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Scammers door-knocking for bushfire funds

2 min read

Scammers hoping to take advantage of the bushfire crisis have begun door-knocking homes seeking donations, the Victorian government says.

After the national consumer watchdog on Tuesday opened a dedicated line for reporting bushfire-related scams, Victorian Emergency Services Minister Lisa Neville warned some current frauds involved people impersonating bushfire victims.

“Because everyone wants to do so much, people are contributing towards what are scams and fakes, including some door-knocking,” she told reporters in Bairnsdale.

Neville suggested the safest way was to donate to a registered charity or Bendigo Bank’s bushfire appeal fund endorsed by the Victorian government.

“One hundred per cent of that is going to communities,” the minister said.

“My advice is don’t give money over the phone. Do it this way, look up the website, pay online, and do it through the proper processes.”

Those believing they’ve encountered a scam can call the ACCC’s line – 1300 795 995 – or report it on the Scamwatch website, the Australian Competition and Consumer Commission says.

“If you think you have paid money to a scammer, please contact your bank immediately,” the ACCC said.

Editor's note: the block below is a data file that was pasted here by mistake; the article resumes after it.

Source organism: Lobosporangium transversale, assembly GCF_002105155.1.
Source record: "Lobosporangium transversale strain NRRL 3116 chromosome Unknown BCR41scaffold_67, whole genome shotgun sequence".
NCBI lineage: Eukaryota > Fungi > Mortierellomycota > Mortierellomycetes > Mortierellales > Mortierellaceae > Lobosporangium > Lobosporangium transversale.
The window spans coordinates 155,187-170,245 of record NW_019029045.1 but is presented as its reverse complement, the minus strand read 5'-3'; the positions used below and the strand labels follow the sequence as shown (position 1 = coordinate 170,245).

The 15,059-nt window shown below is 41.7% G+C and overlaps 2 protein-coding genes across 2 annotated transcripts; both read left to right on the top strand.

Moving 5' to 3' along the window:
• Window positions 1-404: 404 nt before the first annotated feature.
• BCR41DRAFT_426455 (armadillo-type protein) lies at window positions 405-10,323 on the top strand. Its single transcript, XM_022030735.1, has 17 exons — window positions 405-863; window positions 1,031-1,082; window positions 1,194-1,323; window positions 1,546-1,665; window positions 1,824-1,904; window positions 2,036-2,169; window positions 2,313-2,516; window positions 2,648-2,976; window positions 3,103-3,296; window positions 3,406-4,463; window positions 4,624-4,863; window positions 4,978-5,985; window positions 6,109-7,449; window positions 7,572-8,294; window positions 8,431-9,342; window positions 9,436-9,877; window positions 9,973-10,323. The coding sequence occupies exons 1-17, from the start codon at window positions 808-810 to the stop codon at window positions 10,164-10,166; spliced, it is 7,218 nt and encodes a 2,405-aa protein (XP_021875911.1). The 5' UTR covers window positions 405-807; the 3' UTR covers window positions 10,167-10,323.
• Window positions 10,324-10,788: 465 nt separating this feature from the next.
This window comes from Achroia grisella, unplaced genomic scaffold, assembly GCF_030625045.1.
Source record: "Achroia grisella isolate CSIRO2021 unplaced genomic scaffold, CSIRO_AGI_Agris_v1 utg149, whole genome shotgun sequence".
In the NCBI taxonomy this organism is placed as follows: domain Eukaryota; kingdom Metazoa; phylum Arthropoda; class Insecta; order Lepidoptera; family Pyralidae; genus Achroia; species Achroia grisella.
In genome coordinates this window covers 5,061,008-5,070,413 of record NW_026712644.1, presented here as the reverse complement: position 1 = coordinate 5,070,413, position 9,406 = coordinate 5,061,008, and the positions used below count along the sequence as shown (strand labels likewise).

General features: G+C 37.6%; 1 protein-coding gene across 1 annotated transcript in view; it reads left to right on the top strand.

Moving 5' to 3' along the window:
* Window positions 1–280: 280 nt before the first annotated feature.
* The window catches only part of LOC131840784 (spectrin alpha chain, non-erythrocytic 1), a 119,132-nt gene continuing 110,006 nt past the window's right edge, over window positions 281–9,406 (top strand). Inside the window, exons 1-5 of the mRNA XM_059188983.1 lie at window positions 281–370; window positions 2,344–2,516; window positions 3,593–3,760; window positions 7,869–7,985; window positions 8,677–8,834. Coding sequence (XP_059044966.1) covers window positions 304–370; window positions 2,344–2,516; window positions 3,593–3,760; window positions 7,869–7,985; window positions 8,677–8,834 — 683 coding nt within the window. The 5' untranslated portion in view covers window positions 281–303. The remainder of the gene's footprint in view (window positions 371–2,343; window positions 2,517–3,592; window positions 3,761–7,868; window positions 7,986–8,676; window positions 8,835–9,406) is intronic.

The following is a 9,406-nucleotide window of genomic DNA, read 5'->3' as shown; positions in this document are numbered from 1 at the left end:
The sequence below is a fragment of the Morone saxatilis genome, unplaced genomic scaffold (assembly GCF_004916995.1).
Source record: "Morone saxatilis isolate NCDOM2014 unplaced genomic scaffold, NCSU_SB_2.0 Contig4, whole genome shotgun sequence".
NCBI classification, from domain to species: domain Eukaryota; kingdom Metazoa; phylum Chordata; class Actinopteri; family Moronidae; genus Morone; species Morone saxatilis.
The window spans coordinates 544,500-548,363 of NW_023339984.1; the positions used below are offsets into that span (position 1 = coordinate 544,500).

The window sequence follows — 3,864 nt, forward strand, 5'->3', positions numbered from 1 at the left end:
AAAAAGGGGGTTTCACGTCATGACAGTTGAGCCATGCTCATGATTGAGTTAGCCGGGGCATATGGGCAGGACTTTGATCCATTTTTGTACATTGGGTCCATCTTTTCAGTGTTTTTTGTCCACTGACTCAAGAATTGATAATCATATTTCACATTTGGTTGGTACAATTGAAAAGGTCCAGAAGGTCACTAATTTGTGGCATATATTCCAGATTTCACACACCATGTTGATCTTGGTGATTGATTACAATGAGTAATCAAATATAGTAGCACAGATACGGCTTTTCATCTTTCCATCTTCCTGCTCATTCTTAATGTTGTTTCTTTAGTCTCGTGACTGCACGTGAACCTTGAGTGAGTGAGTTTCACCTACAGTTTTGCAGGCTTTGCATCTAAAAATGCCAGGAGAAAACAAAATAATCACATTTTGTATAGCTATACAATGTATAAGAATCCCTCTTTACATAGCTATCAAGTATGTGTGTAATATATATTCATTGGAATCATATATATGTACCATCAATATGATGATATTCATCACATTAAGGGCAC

Donors should be wise to cold-calling, fake websites, and direct messaging, and only use crowdfunding sites that verify the legitimacy of the fundraiser and guarantee refunds if the page is later found to be fraudulent.

“If you are unsure, make your donation to an established charity instead,” a spokesman said.

The Australia Charities and not-for-profits Commission Charity Register lists all registered charities and their official websites.

Crowdfunding site GoFundMe, where more than $8 million has been raised since New Year’s Eve, said it guarantees refunds in the rare event campaign creators misuse funds.

In cases where a campaign owner doesn’t know the person they’re raising money for, GoFundMe works to ensure the money goes directly into the beneficiary’s bank account, a spokeswoman told AAP.

NSW Emergency Services David Elliot on Tuesday said the community had a right to be outraged by looters operating in his state.

“So anybody, regardless of age or mental state, who want to take advantage of their fellow citizens’ disadvantage … should expect the full force of the law,” he said,

The NSW Rural Fire Service Association was forced last week to confirm cold calls from 02 9094 2428 were made by its fundraising centre, amid rumours the calls were a scam.

Nicola Britton, GoFundMe Regional Manager, Australia said: “We support the launch of the ACCC’s scam hotline to keep generous donors safe. Before money is transferred to an individual, their personal information, including ID and banking information, must be verified. If someone is raising money for someone they don’t know, they never touch the money. Instead GoFundMe will work to ensure it goes directly into the beneficiary’s bank account.:

Should the campaign fail to meet their strict safety criteria, Britton adds, the funds will not be released. In the very rare case of misuse, donations are backed by the industry’s only guarantee. The GoFundMe Guarantee ensures donations reach the right place, or will be refunded.

with AAP


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